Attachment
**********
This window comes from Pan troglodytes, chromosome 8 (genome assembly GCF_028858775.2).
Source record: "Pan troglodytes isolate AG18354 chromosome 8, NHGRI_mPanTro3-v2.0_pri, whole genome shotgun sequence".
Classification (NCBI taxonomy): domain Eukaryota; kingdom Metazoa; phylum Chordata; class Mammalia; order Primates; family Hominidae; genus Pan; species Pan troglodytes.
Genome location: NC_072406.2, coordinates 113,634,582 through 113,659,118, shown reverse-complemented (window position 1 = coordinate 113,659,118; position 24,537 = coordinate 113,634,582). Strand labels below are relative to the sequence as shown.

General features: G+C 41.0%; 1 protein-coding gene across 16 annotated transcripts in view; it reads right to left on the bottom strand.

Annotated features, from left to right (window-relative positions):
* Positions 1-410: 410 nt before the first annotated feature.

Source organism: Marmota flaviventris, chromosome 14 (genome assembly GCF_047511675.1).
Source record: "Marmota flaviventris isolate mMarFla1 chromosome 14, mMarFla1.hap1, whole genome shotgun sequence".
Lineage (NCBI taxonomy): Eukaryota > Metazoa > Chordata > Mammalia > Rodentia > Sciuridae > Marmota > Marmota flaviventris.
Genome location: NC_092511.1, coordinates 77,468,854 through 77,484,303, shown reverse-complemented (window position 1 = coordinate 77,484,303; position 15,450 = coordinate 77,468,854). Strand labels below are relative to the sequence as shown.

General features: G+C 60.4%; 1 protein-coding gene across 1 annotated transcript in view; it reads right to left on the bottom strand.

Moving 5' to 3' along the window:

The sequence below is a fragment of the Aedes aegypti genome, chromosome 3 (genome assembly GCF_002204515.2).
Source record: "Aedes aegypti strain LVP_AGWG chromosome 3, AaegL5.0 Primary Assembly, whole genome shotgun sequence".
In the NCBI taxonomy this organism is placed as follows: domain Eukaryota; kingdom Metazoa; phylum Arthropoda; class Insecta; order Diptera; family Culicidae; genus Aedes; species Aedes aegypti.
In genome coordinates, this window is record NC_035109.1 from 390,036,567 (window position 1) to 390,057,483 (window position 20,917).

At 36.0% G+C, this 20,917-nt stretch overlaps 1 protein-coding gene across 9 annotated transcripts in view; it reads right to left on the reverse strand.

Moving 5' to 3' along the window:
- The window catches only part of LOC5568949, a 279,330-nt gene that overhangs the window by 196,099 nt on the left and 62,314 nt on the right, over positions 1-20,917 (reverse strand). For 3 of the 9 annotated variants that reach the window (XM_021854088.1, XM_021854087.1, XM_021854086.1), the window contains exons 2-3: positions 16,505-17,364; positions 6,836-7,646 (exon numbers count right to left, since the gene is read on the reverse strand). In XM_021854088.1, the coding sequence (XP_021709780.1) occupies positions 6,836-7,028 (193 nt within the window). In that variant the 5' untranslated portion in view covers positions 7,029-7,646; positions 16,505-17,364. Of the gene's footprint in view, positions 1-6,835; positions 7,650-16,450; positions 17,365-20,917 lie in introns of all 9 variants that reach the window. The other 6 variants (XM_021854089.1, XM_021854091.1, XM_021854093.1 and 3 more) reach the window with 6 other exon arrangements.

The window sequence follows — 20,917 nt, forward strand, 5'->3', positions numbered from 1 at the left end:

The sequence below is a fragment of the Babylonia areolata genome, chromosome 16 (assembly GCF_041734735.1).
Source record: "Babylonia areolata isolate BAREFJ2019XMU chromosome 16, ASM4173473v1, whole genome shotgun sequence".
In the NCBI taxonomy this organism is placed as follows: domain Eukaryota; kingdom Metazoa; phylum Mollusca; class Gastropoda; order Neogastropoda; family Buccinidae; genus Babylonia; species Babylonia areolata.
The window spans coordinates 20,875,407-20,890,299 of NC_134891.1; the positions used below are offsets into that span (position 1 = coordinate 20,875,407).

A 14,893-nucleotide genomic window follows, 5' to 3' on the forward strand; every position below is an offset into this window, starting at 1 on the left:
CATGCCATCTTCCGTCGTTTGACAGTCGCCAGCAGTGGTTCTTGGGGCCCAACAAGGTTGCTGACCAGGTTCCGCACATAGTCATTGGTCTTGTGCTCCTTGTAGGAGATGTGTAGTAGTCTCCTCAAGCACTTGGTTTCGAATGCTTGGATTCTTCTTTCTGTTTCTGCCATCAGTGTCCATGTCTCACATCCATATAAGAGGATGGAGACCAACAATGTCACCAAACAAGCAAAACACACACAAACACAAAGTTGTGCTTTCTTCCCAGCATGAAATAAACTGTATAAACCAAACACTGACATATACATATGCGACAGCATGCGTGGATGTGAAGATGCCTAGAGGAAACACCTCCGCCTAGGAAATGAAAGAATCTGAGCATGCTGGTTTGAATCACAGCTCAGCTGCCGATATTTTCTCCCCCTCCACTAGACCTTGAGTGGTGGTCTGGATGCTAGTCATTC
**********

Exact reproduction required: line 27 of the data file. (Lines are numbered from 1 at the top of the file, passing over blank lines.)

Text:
CATGCCATCTTCCGTCGTTTGACAGTCGCCAGCAGTGGTTCTTGGGGCCCAACAAGGTTGCTGACCAGGTTCCGCACATAGTCATTGGTCTTGTGCTCCTTGTAGGAGATGTGTAGTAGTCTCCTCAAGCACTTGGTTTCGAATGCTTGGATTCTTCTTTCTGTTTCTGCCATCAGTGTCCATGTCTCACATCCATATAAGAGGATGGAGACCAACAATGTCACCAAACAAGCAAAACACACACAAACACAAAGTTGTGCTTTCTTCCCAGCATGAAATAAACTGTATAAACCAAACACTGACATATACATATGCGACAGCATGCGTGGATGTGAAGATGCCTAGAGGAAACACCTCCGCCTAGGAAATGAAAGAATCTGAGCATGCTGGTTTGAATCACAGCTCAGCTGCCGATATTTTCTCCCCCTCCACTAGACCTTGAGTGGTGGTCTGGATGCTAGTCATTC